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John Hurrell said...

Hi Boris

I'm sorry my review has upset you, because I was hoping it would encourage people to come and check the show out for themselves, and compare it with what I have written.

I am obviously only giving my interpretation, drawing out what I consider to be aspects inherent within the work and its titles, and revealing what I see as an overall contradiction - regarding the significance of the show's name.

I think my memory of our conversation is pretty accurate -you did say for example that those buildings were in Split, and that you regularly travelled between Berlin, Split and Auckland.

I believe there is a conceptual tightness to the works that is contrary to Duchamp. If you use obvious codes like Braille, diagrams, maps, or song lyrics, it is inevitable that people think they are like riddles, rebuses or crosswords. And whether you like it or not, I have tried to reveal those underpinning structures that set up apparent meaning.

It is often said I am prone to over-interpretation - but that usually comes from over controlling artists. One of the pleasures of thinking and writing about art, is looking and the evidence - and arguing a case. I think I'm good at that, and wish there were more around doing the same.

boris said...
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John Hurrell said...

Boris, you have no right to control other’s interpretation of yourself or your artwork, but it is reasonable and proper to correct factual errors. But in my case, where are they? And if they exist, how significant are they?

With ‘Slow Change’, the image on a digital print shows a LCD with a hand on the screen. There is no mystery here, anybody can see them and think about the title, and you pointed out to me the indentations on the hand were from pressing coins onto your palm. So what is the issue? If you don’t want information circulated don’t chat to art reviewers. And you seem to think that the fact that it is your hand creates a major, extremely sensitive issue. But the ownership of the hand is implied anyway.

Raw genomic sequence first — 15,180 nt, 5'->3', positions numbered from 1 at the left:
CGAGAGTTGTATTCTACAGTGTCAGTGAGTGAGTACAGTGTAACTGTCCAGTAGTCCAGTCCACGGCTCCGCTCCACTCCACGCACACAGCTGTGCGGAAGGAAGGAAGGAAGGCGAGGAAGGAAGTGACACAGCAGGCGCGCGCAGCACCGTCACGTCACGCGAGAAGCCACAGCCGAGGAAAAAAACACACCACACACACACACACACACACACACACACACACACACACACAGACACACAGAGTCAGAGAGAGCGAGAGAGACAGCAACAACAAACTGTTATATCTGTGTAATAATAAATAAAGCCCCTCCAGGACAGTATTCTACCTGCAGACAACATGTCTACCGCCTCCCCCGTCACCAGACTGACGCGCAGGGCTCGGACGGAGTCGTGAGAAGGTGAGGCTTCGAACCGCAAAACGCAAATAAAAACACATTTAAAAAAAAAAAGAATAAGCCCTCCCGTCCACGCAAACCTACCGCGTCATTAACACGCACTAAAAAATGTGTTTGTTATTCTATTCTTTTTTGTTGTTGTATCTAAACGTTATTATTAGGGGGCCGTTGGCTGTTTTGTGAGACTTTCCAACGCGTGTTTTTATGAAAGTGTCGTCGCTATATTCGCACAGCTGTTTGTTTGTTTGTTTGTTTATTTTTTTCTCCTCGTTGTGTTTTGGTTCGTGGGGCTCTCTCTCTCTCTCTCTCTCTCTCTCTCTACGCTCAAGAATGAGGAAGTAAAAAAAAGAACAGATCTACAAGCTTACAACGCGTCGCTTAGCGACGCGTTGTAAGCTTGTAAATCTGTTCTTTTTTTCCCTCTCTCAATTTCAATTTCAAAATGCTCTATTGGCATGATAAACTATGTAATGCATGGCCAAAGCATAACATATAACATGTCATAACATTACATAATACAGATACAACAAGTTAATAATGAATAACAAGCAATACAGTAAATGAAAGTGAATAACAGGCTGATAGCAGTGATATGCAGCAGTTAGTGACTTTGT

So what other ‘errors’ are there? In one I’m speculating about the diagrammatic ‘Directions…’ It is folded like a map so I suggest two cities connected to you - because it is possible the diagram really works. It’s no big deal if I am mistaken and you made the whole thing up. I’m interpreting the image.

With for the others, you told me you move around between Split, Berlin and Auckland, and that those buildings were in Split. And as for 'Skalinada', I had Googled that song before I saw you. One can see it being sung by Oliver Dragojević on Youtube at the Split Festival.

Again, what’s the problem? The song is well known.

Best

John

boris said...
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David said...
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John Hurrell said...

Thanks Boris for the blunt, lively - and I believe fruitful - exchange.

DTFS said...